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Whom man's destroying foot, if there it strays,
Slays as he feasts, and buries while it slays.

Are they not dust, the cases there?
The shelves, and all the volumed pile they bear?
There I may read, in many a page,
That man, in every clime and age,
Has rack'd his heart and brain :

That here and there a luckier wight was seen,
Seldom or never to be seen again.
Skull of the nameless dead, why grinn'st thou, say ?

Except to tell me that the brain within
Was mad, like mine, for what it fail'd to win,
Truths never-dawning, still-expected day.
Ye, too, have mocked me, instruments of art,

Pulleys and rules, and wheels of toothed brass : .? At learning's door ye play the porter's part,

But would not lift the latch to let me pass.
For Nature yields not to corporeal force,

Nor suffers man by aid like yours to find

What she refuses to the powers of mind,
And deep reflection's flow, and study's tranquil course

I have no portion in thee, useless heap
Of lumber, aiding once my father's toil :

Parchments and rolls continue still your sleep,
Grimed by yon cresset's ever-fuming oil.

Better to waste the substance of my sire,
Than thus encircled by it to expire.

., All we possess, and use not on the road,

Adds to the burden we must bear,

Enjoyment alleviates our share,
And, by consuming, lightens still the load." .

“ He then intends to poison himself, and is arrested, in the act of setting the cup to his lips, by the sound of the church-bells and the Easter Hymn. The




sentiments which this incident recalls are tenderly expressed, but not in that impassioned and pathetic strain which the occasion might have been expected to inspire."

FAUST. “ Why seek ye here, ye tones of Heaven, A thing like me, of mortal leaven?

On softer hearts your soothing influence try; · I hear your tidings, would that I believed !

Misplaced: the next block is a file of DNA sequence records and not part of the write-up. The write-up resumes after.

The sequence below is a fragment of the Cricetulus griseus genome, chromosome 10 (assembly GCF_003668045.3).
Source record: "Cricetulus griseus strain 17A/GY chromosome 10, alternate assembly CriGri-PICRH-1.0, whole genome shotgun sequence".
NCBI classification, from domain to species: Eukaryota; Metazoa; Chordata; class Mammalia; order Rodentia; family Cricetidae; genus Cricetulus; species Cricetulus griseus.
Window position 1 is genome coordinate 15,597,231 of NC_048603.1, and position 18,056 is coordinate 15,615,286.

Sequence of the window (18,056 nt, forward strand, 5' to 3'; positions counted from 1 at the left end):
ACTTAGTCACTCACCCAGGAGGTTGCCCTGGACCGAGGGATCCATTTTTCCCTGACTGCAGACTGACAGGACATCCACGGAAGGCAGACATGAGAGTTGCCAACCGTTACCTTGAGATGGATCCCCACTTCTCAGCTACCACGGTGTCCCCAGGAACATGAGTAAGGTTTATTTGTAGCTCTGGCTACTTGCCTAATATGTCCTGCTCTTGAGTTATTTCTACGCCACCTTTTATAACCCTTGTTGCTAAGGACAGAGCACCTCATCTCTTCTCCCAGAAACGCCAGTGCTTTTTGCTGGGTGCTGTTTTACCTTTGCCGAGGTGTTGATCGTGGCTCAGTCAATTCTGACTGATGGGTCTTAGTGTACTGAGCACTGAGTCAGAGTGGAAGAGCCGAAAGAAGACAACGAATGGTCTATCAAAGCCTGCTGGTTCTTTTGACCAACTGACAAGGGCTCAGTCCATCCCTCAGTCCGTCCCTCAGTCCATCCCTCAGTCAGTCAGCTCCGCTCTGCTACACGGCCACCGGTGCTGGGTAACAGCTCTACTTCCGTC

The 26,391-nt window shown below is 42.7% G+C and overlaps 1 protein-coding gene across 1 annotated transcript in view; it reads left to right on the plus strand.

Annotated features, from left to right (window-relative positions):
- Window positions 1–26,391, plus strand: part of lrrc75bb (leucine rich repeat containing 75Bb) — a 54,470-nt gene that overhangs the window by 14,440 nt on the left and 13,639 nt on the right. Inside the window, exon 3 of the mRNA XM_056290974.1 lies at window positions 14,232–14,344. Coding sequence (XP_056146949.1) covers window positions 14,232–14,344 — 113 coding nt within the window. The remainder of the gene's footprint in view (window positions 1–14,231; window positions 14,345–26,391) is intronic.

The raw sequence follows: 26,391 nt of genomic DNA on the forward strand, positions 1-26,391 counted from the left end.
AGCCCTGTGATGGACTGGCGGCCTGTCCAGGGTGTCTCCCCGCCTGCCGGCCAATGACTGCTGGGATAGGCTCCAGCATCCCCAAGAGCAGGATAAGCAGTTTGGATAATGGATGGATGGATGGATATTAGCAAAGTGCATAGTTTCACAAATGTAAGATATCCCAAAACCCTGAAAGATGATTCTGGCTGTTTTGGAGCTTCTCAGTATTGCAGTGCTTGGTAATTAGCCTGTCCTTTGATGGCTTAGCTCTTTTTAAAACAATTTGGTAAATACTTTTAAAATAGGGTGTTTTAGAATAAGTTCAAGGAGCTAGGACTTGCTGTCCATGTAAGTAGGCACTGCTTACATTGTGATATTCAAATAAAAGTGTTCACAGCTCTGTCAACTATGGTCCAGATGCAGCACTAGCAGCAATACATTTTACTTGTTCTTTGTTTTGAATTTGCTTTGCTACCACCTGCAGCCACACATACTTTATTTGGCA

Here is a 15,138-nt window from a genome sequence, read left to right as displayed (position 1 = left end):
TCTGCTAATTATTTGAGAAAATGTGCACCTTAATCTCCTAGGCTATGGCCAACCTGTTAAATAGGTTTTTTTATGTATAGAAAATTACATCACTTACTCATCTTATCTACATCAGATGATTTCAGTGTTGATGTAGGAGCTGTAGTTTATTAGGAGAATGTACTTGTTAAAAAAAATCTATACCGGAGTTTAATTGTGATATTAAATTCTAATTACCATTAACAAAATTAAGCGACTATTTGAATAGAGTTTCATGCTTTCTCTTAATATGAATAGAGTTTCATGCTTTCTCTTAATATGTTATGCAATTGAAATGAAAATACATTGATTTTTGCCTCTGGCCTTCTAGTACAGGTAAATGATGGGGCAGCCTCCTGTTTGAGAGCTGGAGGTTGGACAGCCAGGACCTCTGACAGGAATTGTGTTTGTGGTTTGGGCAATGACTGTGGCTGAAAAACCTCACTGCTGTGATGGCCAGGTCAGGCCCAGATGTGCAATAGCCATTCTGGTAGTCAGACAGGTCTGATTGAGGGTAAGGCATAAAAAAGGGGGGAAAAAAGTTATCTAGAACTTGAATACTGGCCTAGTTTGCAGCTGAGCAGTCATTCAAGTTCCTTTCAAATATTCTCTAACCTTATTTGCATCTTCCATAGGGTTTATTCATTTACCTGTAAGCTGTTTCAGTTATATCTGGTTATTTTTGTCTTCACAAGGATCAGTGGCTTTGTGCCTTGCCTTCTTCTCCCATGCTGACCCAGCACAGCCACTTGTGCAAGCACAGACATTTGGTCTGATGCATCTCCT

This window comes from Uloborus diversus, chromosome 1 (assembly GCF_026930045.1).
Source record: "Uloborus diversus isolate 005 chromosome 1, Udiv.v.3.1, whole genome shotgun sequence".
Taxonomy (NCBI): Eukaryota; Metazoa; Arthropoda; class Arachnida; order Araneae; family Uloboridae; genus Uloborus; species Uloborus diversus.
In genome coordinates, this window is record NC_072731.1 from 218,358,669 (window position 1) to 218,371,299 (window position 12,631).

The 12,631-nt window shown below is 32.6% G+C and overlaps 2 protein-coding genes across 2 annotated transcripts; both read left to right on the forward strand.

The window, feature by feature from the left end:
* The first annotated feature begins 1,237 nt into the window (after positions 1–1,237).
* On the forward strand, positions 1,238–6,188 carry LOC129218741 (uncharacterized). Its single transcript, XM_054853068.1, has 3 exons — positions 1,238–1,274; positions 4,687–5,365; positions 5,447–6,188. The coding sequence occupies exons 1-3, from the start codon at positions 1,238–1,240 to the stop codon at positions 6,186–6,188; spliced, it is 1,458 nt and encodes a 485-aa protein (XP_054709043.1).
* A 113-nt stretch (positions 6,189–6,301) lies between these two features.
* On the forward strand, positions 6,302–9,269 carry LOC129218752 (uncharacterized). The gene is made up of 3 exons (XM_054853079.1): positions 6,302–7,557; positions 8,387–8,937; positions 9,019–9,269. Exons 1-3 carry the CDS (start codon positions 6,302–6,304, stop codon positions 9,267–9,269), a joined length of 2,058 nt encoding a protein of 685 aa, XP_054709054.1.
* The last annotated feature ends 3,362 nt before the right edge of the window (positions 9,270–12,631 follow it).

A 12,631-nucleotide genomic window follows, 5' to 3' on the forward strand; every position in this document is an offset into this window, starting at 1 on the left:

I could be happy, though deceived.
vente I dare not lift my thoughts towards the spheres,

From whence that heavenly sound salutes my ears;
And yet that anthem's long-remember'd strain
Revives the scenes of sinless youth again,
When, on the stillness of the sabbath-day,

Heaven in that peal seem'd pouring from above,

And I look'd upward for its kiss of love,
While saints might wish with joy like mine to pray.
An undefined inspiration

Impell’d me from the haunts of man ;
I form'd myself a new creation,

While tears of Christian fervour ran.
This very song proclaim'd to childhood's ear

The solemntide for joys for ever past,
And memory, waking while the song I hear,

Arrestso my strides, and checks me at the last.
Sound on, blest strain, your task almost is done;
Tears force their way, and earth regains her son.".

- A very silly namby-pamby scene succeeds between worthy artizans and others of their class,going, as the Cockneys call it, a holiday-making. Faust and Wagner, and then an old peasant, are introduced. The dialogue between them hath -oc

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casional touches of poetry and of natural feeling, but still it is not of a very high order. The description of the season is not better than the spring has been described a thousand times; but the kindly gratitude of the peasant, for the assistance which Faust and his father had given to the people by their skill during a pestilence, is pleasing and natural; and there is prodigious effect in Faust's account of the result of his father's alchemy. I suspect Lord Francis did not clearly understand the passage in the original; for he has so translated it as to make it almost seem as if Faust and his father exasperated the plague by their medicines, whereas Faust is